Subject: Re: Do We Need a New Evangelist
From: Ben Laurie <ben@algroup.co.uk>
Date: Fri, 02 Apr 1999 15:38:04 +0100

Brian Behlendorf wrote:
> Yes, Ben, this is about marketing; I don't think we should be ashamed to
> admit that.  Unfortunately most people have a mental block that marketing
> equals deceit.  That's a ball and chain we'll have to carry, I guess.

Marketing is not inherently bad, but although it is not guaranteed to
mean deceit, it often does. Marketing can be, and is, used to sell
complete and utter worthless crap. Unfortunately, it works.

However, my fundamental problem with OSI is becoming clearer to me: I am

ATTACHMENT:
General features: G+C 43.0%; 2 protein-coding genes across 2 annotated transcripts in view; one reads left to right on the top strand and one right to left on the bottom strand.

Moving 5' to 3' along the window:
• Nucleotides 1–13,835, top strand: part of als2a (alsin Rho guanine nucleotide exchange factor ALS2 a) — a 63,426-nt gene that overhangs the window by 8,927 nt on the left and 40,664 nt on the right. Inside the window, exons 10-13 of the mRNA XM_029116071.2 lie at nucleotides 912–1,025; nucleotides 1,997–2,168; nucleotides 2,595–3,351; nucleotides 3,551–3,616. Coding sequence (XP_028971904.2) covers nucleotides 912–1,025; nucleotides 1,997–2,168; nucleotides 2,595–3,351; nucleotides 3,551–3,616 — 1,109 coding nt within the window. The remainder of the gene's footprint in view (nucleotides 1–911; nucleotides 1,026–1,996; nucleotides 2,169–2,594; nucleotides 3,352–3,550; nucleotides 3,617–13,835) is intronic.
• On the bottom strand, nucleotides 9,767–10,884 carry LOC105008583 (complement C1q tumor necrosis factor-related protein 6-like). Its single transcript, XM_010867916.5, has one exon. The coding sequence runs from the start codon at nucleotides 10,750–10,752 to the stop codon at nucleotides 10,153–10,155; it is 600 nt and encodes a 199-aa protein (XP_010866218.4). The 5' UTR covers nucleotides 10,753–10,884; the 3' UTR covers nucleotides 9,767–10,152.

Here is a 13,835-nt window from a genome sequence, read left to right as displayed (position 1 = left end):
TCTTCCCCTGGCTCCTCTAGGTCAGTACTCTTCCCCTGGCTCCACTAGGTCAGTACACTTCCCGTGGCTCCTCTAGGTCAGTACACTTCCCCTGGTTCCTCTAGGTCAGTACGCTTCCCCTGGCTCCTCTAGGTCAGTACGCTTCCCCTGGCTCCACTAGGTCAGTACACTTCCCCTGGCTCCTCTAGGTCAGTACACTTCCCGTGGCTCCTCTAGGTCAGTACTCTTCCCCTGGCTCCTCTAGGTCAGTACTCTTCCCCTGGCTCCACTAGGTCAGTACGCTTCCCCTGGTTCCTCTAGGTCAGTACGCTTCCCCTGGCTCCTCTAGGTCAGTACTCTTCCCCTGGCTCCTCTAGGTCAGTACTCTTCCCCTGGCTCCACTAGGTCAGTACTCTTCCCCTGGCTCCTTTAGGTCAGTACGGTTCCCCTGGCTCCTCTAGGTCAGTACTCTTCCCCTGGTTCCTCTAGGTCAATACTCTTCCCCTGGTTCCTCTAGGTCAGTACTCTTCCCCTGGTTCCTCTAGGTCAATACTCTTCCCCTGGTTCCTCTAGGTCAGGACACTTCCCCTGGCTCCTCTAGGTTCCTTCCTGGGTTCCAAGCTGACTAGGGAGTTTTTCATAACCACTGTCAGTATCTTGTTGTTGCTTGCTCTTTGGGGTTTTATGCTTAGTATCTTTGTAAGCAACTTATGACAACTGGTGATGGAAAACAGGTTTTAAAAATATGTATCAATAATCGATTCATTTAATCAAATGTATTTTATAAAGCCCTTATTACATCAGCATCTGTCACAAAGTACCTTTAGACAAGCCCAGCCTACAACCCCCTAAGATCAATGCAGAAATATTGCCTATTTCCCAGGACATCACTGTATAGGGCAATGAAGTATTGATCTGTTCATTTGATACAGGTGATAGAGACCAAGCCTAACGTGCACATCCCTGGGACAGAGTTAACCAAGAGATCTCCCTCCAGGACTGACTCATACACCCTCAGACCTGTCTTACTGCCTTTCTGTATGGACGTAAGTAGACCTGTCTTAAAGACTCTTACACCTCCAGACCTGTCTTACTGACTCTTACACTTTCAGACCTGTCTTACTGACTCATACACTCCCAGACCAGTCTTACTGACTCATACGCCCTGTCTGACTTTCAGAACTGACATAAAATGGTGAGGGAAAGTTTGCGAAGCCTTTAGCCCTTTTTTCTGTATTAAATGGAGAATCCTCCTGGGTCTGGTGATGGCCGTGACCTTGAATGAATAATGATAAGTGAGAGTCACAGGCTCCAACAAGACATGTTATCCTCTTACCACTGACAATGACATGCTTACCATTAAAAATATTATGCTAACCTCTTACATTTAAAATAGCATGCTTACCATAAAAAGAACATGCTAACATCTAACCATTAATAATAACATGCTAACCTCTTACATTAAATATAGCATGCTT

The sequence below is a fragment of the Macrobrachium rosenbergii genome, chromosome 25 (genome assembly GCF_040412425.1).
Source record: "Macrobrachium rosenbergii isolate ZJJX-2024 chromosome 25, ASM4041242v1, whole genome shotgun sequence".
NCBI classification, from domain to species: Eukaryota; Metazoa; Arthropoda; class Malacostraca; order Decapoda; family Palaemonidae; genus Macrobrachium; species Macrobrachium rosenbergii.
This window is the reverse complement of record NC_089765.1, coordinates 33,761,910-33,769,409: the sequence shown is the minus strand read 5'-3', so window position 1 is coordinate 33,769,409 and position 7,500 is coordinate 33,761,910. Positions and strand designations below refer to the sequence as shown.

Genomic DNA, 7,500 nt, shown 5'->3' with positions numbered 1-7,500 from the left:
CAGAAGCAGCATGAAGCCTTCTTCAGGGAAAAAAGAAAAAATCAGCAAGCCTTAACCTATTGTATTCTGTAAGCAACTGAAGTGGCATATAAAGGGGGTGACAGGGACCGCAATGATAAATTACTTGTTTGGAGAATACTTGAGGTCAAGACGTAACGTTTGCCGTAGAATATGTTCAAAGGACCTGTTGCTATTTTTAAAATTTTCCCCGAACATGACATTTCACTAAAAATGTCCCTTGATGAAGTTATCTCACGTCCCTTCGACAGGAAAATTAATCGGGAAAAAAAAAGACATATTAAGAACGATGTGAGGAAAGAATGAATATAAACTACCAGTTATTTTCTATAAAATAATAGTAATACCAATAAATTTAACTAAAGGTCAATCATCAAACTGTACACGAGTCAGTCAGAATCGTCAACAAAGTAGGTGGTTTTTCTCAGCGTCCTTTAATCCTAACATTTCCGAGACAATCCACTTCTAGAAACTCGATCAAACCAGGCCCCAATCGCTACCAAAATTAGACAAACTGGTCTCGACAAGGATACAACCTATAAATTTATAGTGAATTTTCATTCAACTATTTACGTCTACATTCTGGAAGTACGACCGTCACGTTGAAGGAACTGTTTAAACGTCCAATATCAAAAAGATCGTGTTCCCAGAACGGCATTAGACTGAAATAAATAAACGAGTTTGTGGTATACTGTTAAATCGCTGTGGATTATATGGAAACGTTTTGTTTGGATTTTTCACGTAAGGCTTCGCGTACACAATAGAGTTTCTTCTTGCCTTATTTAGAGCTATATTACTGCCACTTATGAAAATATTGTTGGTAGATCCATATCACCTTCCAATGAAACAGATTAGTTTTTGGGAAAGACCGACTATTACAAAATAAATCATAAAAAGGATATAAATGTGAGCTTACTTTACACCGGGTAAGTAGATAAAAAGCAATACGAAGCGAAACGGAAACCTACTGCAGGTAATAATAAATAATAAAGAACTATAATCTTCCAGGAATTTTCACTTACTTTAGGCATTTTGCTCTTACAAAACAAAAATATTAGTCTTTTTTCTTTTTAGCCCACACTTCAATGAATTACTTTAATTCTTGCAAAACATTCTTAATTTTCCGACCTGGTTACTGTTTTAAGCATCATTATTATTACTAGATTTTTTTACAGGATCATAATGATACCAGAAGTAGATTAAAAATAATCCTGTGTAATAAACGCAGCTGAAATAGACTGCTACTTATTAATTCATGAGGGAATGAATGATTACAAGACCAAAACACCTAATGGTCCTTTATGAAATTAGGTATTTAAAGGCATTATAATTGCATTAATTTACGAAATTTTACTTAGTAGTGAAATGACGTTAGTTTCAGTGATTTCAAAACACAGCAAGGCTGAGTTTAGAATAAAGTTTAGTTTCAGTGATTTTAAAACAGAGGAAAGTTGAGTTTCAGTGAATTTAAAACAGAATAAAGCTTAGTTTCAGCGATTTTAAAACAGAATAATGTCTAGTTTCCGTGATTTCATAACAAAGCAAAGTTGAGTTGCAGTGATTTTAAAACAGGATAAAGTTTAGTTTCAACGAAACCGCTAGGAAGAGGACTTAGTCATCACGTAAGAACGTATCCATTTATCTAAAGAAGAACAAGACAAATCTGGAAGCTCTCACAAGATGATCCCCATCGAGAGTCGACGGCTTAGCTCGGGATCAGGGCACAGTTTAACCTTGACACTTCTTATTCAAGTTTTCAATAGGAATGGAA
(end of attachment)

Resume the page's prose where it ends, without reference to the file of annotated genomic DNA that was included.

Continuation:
being asked to endorse[1] a term that is controlled by a closed,
self-appointed group that I have no control over. That group already
appears to be pushing the term in a direction I'm not particularly happy
with, and it doesn't seem to be particularly interested in addressing my
concerns. It seems I am not alone in having this view, either.

The advantage of "free software" as a term, in this context, is that it
is not controlled. Its definition is arrived at by common consensus, not
by the whims of some elite dictatorship.

Cheers,

Ben.

[1] Don't say I'm not - every time someone describes Apache, for
example, as Open Source, and I don't jump up and down and say "no, it
isn't", I'm in a little deeper. I fear I'm going to have to start
pushing back harder than I have done so far.

--
http://www.apache-ssl.org/ben.html

"My grandfather once told me that there are two kinds of people: those
who work and those who take the credit. He told me to try to be in the
first group; there was less competition there."
     - Indira Gandhi